A jolly Bob Dylan even went all out, growling out "Maggie's Farm" backed by Mumford & Sons and the Avett Brothers. Dylan croaked and struck occasional Gene Kelly-esque poses through the riot of acoustic guitars and banjos, smiling and clearly having a blast. Bonus: no Soy Bomb!
Finally, you know it's a good Grammys when even the obit reel rocks. After a mercifully speedy slide show of those musicians who passed away in 2010, Mick Jagger strutted on stage wearing a cape to pay tribute to late soul pioneer Solomon Burke. Backed by Raphael Saadiq and his band, Jagger did his best Jagger -- pouting at the lip of the stage, jogging back and forth on the catwalks, generally leading what turned out to be an all-smiles, on-your-feet pep rally. Sunken cheeks and skeleton-skinny, Jagger's energy was way up, and he looked like a shaggy Blues Brother.
Lady Antebellum was among the show's sad-trombone moments. Though the country trio wound up being the night's most significant winners -- taking Grammys not only for country album but both record of the year and song of the year -- but their strange medley of soul hits (a weakly harmonized "If You Don't Know Me by Now") and their own songs (a muted, abbreviated whiff of their own mega-hit, "Need You Now") failed to show why.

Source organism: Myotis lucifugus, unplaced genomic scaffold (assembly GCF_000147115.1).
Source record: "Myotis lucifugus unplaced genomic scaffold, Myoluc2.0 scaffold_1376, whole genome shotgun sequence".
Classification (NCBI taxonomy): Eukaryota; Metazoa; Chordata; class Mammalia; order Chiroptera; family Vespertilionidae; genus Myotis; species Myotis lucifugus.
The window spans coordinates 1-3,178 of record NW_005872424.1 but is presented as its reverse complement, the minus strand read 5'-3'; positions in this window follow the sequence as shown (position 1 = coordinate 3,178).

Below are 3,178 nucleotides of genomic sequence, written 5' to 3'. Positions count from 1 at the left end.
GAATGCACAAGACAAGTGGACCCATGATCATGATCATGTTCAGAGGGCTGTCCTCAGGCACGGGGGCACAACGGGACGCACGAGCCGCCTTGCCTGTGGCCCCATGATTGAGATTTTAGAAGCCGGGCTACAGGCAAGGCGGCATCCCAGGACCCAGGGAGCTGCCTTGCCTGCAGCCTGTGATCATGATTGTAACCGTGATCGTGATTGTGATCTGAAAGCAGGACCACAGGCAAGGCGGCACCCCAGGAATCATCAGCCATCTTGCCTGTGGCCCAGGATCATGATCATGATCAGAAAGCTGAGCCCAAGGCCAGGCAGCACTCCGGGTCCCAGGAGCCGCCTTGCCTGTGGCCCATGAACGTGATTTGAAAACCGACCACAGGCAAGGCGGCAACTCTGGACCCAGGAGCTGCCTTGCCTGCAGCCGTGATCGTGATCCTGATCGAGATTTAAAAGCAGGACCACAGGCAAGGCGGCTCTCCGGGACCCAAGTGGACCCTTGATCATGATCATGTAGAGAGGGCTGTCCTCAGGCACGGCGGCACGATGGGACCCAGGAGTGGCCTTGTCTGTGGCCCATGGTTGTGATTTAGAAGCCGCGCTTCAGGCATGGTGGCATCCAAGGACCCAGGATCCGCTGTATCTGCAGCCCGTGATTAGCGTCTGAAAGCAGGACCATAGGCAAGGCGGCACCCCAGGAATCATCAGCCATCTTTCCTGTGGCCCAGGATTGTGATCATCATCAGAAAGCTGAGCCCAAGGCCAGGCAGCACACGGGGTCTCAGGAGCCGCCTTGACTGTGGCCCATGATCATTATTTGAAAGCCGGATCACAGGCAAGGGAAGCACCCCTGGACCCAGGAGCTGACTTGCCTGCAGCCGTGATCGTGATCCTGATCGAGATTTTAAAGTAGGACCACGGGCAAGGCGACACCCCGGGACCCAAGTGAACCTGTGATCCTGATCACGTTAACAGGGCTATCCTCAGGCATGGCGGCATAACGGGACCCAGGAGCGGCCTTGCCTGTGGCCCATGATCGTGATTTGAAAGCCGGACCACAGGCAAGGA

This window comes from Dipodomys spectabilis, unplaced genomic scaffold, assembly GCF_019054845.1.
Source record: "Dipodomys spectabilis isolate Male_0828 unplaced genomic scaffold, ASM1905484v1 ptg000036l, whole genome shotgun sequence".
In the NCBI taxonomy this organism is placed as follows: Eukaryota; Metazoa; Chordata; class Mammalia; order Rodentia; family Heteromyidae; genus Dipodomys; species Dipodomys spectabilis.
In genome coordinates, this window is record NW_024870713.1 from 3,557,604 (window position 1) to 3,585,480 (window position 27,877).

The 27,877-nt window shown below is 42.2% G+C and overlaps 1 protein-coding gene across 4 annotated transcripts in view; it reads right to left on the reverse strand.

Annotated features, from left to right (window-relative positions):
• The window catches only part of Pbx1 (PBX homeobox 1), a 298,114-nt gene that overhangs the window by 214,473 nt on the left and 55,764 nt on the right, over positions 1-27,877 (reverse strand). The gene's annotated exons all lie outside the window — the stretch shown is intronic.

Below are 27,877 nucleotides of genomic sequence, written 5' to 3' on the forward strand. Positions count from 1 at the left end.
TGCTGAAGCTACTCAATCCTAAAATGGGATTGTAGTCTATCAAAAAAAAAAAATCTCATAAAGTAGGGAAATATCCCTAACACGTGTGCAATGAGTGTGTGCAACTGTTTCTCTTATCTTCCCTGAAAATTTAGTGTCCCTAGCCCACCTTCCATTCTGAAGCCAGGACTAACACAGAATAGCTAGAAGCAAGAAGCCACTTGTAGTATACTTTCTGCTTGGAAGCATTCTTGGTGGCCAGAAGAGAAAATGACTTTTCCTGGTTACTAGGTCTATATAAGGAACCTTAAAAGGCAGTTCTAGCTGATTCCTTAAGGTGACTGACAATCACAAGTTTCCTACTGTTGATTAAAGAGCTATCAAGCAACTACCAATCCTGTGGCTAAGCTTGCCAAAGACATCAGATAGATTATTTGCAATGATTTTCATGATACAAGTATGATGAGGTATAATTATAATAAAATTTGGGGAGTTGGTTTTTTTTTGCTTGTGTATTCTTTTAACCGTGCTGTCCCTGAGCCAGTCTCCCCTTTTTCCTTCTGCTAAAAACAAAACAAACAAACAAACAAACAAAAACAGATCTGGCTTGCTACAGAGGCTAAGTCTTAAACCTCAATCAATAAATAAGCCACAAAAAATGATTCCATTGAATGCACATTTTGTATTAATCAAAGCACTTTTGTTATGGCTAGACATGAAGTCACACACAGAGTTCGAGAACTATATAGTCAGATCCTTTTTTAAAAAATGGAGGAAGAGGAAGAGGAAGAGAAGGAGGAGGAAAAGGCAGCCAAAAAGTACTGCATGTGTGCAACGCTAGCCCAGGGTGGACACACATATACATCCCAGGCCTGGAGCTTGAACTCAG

Given his overexposure, particularly during the last week, the inevitable bubblegum medley from boy-of-the-moment Justin Bieber, joined by Jaden Smith and Usher, was anticlimactic. The thundering Goth boogie of Muse's "Uprising" didn't exactly spark a revolution. And Barbra Streisand -- what happened? Her disappointed, exasperated expression at the end of a tentative, trembling "Evergreen" at least indicated she also knew it went badly.
Only 10 of the 108 Grammys were awarded during Sunday's telecast. Living up to their reputation for baffling surprises, Grammy voters shocked everyone by not only denying Eminem but derailing Lady Antebellum's momentum, giving album of the year to critical darlings Arcade Fire. The band themselves laughed deliriously on their way to the microphone to accept the award, with singer Butler arriving and asking, "What the hell?" That was after the celebrated indie band capped the broadcast with a relentless, caterwauling pounding through "Month of May," from that winning album, and featuring a guy flying through X-Games stunts on stage on a bright green bicycle. Amazingly, the jubilant band immediately returned to the stage and played "Ready to Start" through the credits.
Weirder: Arcade Fire didn't even win their genre category. Best alternative album instead went to the Black Keys' "Brothers"; Dan Auerbach and Patrick Carney also won rock performance by a duo ("Tighten Up"). Arcade Fire remains 0-3 in the alternative album category.
Voters raised some eyebrows with a few picks before the official broadcast. Best rock solo vocal performance went to Paul McCartney. If that wasn't stale enough, the performance in question was "Helter Skelter," the Beatles 1968 song Sir Mac runs through on his latest live album. Skipping Neil Young in this category was criminal, but Young's "Angry World," from his acclaimed "Le Noise" album, was named best rock song. "This is my first Grammy for music, and it's appreciated greatly," he said. His only other Grammy is for recording package.